The gates to the canals, some of which are metal and others formed from rocks, must be manually opened, bringing water to a region for two to four hours every two to three weeks, Berg said. “That results in flooding,” he said. “They get more water than they need and it is lost to evaporation. The daily water needs could be met in about 4½ minutes.”
Megan Youngmee volunteers with the chakras to help them maintain a market and think about the long-term sustainability of the group. She said the glacier that holds and stores rain for the dry season has receded by one-third to half in seven years that she has lived in Peru with her family because of drought.
Agricultural lifestyle is water dependent
“The agricultural lifestyle is so connected to and dependent on consistent rains,” she said. “Water storage is crucial with the coming and already happening drastic changes in climate coming for the women and the entire community of farmers here in the Andes.
“Luckily, the climate of the Sacred Valley allows for yearlong growing, but it is starting to change as the rains come later and later, for shorter seasons, and less quantity of rainwater. As the glacier runoff is decreasing substantially, we are seeing a perfect storm of water issues for the entire area,” Youngmee said.
Having backup water would ensure drinking water for residents and the ability to grow agriculture year-round, Youngmee said. “We'd like to explore water capture from rooftops, tank storage as well as pond backup and grey water systems in the long term,” she said. “Backup tank storage to start can be the difference of losing an entire crop that took months to seed, compost and sprout, saving the women from months of lost work and future profits as well as the ability to feed their families.
“Even with low water and drought-resistant crops, a few consistent watering (opportunities) during especially parched months can mean the entire farm is saved. It's really about applying some foresight, water conservation methods, the wise use of current resources using low tech, appropriate tech to maintain and save a lifestyle that has existed here for generations,” she said.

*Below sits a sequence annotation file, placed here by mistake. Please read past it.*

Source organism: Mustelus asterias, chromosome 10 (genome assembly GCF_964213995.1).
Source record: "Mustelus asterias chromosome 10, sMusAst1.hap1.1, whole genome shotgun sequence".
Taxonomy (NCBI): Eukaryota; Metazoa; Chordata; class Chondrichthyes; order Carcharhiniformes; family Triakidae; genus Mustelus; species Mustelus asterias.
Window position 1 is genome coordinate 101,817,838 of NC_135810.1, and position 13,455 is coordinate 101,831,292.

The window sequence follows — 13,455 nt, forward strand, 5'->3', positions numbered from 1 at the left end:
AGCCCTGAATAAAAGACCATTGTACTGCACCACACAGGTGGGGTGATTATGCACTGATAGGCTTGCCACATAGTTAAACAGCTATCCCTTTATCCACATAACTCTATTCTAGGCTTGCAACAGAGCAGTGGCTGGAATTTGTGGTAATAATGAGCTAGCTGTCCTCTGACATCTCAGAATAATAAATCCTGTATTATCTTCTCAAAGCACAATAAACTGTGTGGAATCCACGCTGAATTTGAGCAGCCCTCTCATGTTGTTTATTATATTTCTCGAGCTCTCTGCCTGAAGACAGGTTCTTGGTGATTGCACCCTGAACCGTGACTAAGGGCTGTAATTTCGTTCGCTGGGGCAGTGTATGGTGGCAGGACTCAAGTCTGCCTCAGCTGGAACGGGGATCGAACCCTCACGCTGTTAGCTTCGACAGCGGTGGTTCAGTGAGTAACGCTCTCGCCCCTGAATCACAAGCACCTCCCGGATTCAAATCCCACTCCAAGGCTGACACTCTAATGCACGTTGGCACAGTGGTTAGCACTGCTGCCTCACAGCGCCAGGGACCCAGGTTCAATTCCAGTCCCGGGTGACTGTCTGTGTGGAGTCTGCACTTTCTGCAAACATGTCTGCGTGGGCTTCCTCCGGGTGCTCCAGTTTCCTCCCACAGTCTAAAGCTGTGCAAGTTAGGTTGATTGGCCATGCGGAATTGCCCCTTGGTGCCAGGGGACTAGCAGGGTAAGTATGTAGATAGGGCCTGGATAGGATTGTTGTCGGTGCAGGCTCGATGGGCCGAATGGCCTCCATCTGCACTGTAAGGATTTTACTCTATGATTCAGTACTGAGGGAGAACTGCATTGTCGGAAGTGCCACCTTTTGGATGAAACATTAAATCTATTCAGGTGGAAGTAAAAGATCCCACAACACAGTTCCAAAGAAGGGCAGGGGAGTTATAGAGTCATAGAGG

Berg started working on the engineering to capture rainwater from chakra building roofs and, if allowed by local leadership, to collect excess canal water during the wet season, store it and use it during the dry season. He looked into using a hydraulic ram pump that would do both and require no electricity, only pressure that could be provided from the canals.
Youngmee said she was impressed by Berg’s compassion, understanding, respect and desire to collaborate with the chakra owners. “He understood that simply throwing high tech engineering solutions was not what the women needed,” Youngmee noted. “He took the time to get to know them, really understand the challenges and apply his wealth of wisdom and information to truly offer help and solutions that would affect the women's lives and the entire community. He has been a beacon of light in collaboration, transparency, integrity and using appropriate technology to not inflict damage or dependence.”
After living in Peru for five months, Berg and his family traveled a bit before they ended up returning to Wisconsin because of the COVID-19 pandemic.
Pandemic delays return for pilot project
The pandemic also delayed Berg’s plan to return to Peru this past August with two study abroad students to pilot the installation of a water catchment and storage system at one of the chakras and collect information needed to design systems for a few others , Berg said. He is not sure when that trip can take place but not until travel is safe again.
Berg traveled to Peru under the G.A. Taft Manufacturing Engineering Professorship, a three-year award. Professorships, for which professors must apply, allow faculty to pursue professional development in scholarly or academic areas aligning with the mission of the university. Use of the stipends must meet state guidelines. Award recommendations are made by the Named Professorship Committee and approved by Chancellor Katherine Frank.
Berg hopes the project will lead into a study abroad program for engineering students eventually. “UW-Stout has hosted a few Peruvian students over the past couple of years and I’m hoping we can reciprocate that.”
Some of the work developing water storage would also be a good fit for student capstone projects at UW-Stout.
He also hopes to take some of the farming practices he has learned in Peru to local, small farms and help develop partnerships with small producers.
Funding for professorships are through Stout University Foundation and are approved by the UW System.
Also while on sabbatical, Berg started Open Engineering Inc., a nonprofit to help develop and promote open practices in engineering. It would provide resources and trainings for engineers to develop open workflows and participate more fully in the dissemination of engineering knowledge.
Open Engineering also will help support Engineering Archive, which Berg started as well. Engineering Archive has partnered with the Center for Open Science to build a free, open access, open-source archive for engineering research and design. The initiative responds to the growing recognition of the need for faster, open sharing of research and design on a truly open-access platform for all engineering disciplines. Papers on the Engineering Archive will be permanently available and free to the public.